MEP is part of the leadership team of the Frontline Communities Protection (FCP) Coalition that brings together leaders of frontline community organizations and environmental organizations to center environmental justice challenges and policies to respond to the needs of frontline communities who most directly experience the impacts of environmental harm and pollution. This coalition works together to address environmental injustice at a systemic level, and to support various fights for environmental justice across the state. The FCP Coalition came together with the goal of addressing Minnesota’s broken regulatory system, which has repeatedly failed to protect the most vulnerable communities from pollution. The Frontline Communities Protection Coalition is led by Communities Organizing Latino Power and Action (COPAL) and the Minnesota Environmental Justice Table.
Recent Wins for Environmental Justice and Public Health
The 2023 Minnesota Legislative Session was the most positive in decades for the environment, climate, and public health. MEP, working with environmental and community partners, advocated for these historic commitments to protect Minnesota’s clean air and water, advance environmental justice and ensure a just transition toward clean energy.
Cumulative Impacts Law
Through the FCP coalition, we worked with environmental justice champions at the legislature to pass a groundbreaking new Cumulative Impacts Law that requires permit decisions for new or expanded sources of pollution in overburdened communities to consider existing pollution. This is a major step to address the role large facilities play in degrading air quality and health in environmental justice communities – communities that already bear the burden of unwanted concentrated pollution that impacts their health and wellbeing. This law covers the seven-county metro area, Duluth and Rochester and provides an option for Tribal Nations to include their territory.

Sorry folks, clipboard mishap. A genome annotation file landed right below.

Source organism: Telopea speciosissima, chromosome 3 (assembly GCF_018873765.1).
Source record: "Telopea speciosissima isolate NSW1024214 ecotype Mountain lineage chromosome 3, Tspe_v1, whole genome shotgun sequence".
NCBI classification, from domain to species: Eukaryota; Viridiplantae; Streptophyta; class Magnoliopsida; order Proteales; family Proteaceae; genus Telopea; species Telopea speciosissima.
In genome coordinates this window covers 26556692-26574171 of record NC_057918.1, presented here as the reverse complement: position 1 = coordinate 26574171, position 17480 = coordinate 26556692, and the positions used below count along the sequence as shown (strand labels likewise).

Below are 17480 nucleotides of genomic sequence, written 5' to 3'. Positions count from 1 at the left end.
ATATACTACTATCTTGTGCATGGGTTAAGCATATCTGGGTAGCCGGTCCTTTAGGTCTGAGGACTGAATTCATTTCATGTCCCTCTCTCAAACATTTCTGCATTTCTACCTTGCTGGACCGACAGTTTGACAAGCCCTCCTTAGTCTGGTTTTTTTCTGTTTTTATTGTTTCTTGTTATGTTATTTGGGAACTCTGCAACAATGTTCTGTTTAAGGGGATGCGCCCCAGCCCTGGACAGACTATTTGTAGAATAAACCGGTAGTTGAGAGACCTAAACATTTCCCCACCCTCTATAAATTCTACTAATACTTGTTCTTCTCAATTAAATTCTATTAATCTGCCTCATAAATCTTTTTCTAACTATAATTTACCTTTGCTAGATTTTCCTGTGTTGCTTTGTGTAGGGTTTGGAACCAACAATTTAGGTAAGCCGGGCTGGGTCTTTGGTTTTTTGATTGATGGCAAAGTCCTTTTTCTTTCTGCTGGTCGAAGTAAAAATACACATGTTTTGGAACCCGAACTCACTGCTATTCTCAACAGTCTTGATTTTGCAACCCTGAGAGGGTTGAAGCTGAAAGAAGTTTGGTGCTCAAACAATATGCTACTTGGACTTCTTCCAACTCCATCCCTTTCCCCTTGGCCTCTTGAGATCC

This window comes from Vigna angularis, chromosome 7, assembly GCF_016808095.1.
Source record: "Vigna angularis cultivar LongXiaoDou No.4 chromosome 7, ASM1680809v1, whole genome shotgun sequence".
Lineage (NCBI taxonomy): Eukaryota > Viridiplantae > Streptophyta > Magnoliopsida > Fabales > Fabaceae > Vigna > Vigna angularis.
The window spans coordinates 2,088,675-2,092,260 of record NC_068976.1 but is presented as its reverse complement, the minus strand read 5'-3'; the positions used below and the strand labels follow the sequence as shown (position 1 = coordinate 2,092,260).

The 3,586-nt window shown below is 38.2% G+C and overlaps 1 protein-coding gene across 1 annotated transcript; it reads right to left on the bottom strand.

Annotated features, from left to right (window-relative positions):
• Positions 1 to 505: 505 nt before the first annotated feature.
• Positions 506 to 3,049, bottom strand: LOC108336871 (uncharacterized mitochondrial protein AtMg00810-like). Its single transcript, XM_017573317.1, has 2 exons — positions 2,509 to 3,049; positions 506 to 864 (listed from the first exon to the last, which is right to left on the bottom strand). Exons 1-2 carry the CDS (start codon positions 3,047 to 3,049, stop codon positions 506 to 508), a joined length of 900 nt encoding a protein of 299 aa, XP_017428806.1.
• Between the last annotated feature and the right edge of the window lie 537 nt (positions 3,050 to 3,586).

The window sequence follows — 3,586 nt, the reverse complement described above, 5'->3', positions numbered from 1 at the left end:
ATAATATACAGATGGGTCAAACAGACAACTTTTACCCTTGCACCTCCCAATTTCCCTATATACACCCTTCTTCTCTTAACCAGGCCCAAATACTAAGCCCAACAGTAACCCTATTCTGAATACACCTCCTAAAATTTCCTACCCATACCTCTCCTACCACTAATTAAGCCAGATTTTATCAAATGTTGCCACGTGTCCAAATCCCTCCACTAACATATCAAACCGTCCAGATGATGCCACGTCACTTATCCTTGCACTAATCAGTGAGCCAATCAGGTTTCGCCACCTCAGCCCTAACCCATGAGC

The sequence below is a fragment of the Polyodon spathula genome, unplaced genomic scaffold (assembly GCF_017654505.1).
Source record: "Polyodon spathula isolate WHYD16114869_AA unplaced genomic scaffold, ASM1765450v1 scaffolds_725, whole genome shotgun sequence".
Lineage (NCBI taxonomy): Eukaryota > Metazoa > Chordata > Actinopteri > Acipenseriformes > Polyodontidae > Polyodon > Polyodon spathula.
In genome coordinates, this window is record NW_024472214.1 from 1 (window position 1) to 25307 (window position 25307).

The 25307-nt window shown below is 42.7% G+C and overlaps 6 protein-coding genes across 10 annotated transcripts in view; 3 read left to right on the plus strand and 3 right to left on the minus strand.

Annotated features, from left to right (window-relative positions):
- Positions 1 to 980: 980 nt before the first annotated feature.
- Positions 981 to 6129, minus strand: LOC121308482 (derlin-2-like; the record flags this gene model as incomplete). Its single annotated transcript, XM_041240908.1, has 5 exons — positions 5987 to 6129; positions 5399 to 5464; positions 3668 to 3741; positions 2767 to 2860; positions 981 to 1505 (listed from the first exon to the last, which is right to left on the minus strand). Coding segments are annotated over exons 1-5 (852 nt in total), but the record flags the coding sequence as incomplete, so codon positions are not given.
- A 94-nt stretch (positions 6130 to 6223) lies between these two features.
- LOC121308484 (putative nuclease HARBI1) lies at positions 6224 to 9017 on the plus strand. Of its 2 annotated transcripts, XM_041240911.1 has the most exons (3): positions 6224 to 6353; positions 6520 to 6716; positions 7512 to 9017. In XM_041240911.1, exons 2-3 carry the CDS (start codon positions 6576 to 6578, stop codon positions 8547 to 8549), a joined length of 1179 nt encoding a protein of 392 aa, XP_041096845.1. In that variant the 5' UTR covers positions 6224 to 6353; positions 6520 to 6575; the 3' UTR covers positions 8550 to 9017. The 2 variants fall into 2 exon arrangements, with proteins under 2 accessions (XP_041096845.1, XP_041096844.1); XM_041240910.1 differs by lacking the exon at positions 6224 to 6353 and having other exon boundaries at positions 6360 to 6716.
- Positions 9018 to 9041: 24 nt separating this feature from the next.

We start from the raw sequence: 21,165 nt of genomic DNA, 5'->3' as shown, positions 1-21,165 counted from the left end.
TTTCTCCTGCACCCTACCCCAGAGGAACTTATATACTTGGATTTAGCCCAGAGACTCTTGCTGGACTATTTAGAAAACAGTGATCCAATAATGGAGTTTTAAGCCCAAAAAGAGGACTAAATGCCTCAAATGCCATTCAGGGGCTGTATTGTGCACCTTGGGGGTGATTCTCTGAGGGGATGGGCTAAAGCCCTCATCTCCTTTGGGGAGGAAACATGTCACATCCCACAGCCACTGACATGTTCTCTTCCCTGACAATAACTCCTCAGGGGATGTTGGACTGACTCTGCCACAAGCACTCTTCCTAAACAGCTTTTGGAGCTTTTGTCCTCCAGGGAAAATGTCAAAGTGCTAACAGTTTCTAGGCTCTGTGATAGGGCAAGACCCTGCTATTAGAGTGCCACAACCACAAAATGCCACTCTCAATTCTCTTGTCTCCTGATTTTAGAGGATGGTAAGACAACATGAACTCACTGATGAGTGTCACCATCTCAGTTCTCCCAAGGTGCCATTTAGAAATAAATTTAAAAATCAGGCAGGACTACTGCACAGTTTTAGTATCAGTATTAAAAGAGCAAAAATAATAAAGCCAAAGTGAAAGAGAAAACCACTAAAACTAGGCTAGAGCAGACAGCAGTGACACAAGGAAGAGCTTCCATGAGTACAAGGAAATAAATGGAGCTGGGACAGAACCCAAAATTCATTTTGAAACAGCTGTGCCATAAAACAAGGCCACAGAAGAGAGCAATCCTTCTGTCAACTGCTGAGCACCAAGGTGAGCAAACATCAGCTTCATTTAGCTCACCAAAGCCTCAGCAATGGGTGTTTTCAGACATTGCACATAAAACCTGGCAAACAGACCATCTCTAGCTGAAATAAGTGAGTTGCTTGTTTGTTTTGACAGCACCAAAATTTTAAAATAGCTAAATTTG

Lead Service Line Replacement
More than 100,000 homes still have lead service lines (LSL) in Minnesota. This major source of harmful lead exposure via drinking water disproportionately impacts low-income and diverse communities where it is more often found in water pipes. MEP worked with local communities to test for lead in residential water supplies in Duluth which helped drive the city to ramp up its LSL replacement work. MEP, working with an array of partners, led efforts to develop and launch the Lead Service Lines Replacementlaw that allocates $240 million in state funding to identify and replace harmful lead drinking water service lines across the state. This new program kicks off a 10-year effort to replace all of these supply lines to an estimated 100,000 households without cost to the property owners.
ENRTF and Community-Based Solutions Program
Thanks to the broad collaboration between MEP and environmental and community partners, the Legislature passed legislation giving Minnesota voters the chance to once again reauthorize the dedication of some lottery proceeds to theEnvironment and Natural Resources Trust Fundand also expand its allocations to benefit low-income and communities of color through a new community grants program. The Trust Fund is a powerful tool for protecting, conserving, and restoring Minnesota’s air, land, and water. The creation of a community grants program will help further environmental justice in Minnesota by supporting community based projects with the priority to respond to environment degradation and related health concerns of communities historically overburdened by pollution.